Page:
It’s the Economy, Not the Children
What has the pandemic revealed about whom or what we U.S. Americans most value? Whatever the answer, it can’t be “our children.”
In a “values clarification” exercise from many years ago, I heard the speaker say something like this: “If someone stretched a tightrope between two buildings in your city, would you walk it? Most people would decline the action as too dangerous. But then imagine someone or something of great value to you is stuck on that line—let’s say it or they have been stolen or kidnapped and the thief/kidnapper managed to set that object or person of great value out on the line. Now, would you walk the line to save them?”
Whomever or whatever is out on that tightrope that is most worthy of risking our lives to save, it is not our children.
One of the most durable and profound theological insights I was ever given came from a book I read before starting college. The book was a collection of sermons theologian and professor Paul Tillich preached in Rockefeller Chapel at the University of Chicago when he taught at the Divinity School in the 1960s. The insight: whatever or whomever is your ultimate concern, that is your true god.
Whomever or whatever is our U.S. American ultimate concern (of course, I know there is not one for all Americans), it is not a god who cares about our children.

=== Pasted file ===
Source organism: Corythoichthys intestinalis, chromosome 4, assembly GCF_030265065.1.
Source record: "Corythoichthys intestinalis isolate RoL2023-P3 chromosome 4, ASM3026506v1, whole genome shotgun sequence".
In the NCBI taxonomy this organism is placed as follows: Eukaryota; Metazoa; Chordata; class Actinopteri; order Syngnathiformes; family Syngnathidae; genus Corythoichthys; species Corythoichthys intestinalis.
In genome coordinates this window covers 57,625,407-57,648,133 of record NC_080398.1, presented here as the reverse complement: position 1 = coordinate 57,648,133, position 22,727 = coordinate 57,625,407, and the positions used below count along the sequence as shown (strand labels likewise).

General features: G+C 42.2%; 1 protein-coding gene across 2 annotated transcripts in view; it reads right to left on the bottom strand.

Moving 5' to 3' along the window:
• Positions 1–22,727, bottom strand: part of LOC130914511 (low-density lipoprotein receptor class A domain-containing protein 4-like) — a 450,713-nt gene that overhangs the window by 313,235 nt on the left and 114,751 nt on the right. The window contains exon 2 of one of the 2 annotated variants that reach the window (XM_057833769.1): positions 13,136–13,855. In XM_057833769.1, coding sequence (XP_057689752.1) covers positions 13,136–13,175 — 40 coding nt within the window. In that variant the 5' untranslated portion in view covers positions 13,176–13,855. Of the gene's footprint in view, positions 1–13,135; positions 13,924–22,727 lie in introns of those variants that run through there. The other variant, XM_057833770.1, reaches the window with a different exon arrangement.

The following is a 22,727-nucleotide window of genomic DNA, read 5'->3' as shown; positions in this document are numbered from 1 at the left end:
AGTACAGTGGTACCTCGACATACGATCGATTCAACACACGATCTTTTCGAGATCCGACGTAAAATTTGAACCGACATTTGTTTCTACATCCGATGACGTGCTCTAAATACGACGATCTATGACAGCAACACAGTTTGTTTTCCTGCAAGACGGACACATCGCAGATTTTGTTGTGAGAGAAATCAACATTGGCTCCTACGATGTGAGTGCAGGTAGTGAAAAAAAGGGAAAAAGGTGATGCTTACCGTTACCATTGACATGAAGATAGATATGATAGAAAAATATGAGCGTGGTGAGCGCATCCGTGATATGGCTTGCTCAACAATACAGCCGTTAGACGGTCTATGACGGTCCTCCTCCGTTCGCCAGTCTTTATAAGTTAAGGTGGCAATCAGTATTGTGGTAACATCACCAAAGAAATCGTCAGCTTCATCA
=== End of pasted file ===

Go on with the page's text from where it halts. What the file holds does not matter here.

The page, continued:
The Columbine shootings in 1999 functioned then as the pandemic does now in revealing we value something more than our children. Columbine, and then a horrific and insane number of other school and public shootings, reveal that our children are collateral damage when it comes to preserving gun rights.
Oh, we develop bullet-resistant backpacks and install security systems on buildings where people have money to protect our kids. But elected officials, threatened by lobbyists who must invoke the fear of god as deep as the Spanish Inquisition did, have not made our children safer. A god who demands sacrifices is beings served.
What is the name of the god being served during this pandemic? Is it the economy? Is it the publicly traded markets? Is it the fear of losing arguments about the necessity of small government, that government is incompetent to do anything to help except defend borders and contracts and punish criminals (talk about a self-fulfilling prophecy)? Is it some god whose first commandment is “Don’t tread on me?”
Hear, Moloch, ancient god of child sacrifice. We are giving our children to you. For the sake of gun rights. For the sake of the economy. For the sake of a president’s re-election, and for all those who have umbilical-corded themselves to him. For the sake of a philosophy of government. For the sake of my freedom to go maskless during an aerosol-spread pandemic and drink until dawn or worship a god who demands I be in a packed church listening to a preacher whose ego is stroked by attendance numbers.
If the god we serve was a god who cared for our children and really wanted to see in-person classes in most communities this fall, if we really valued the life of every child and every teacher and staff person, we would not have public officials or everyday citizens denying the science of the matter. (Or perhaps our god values only MY children and MY school’s teachers.)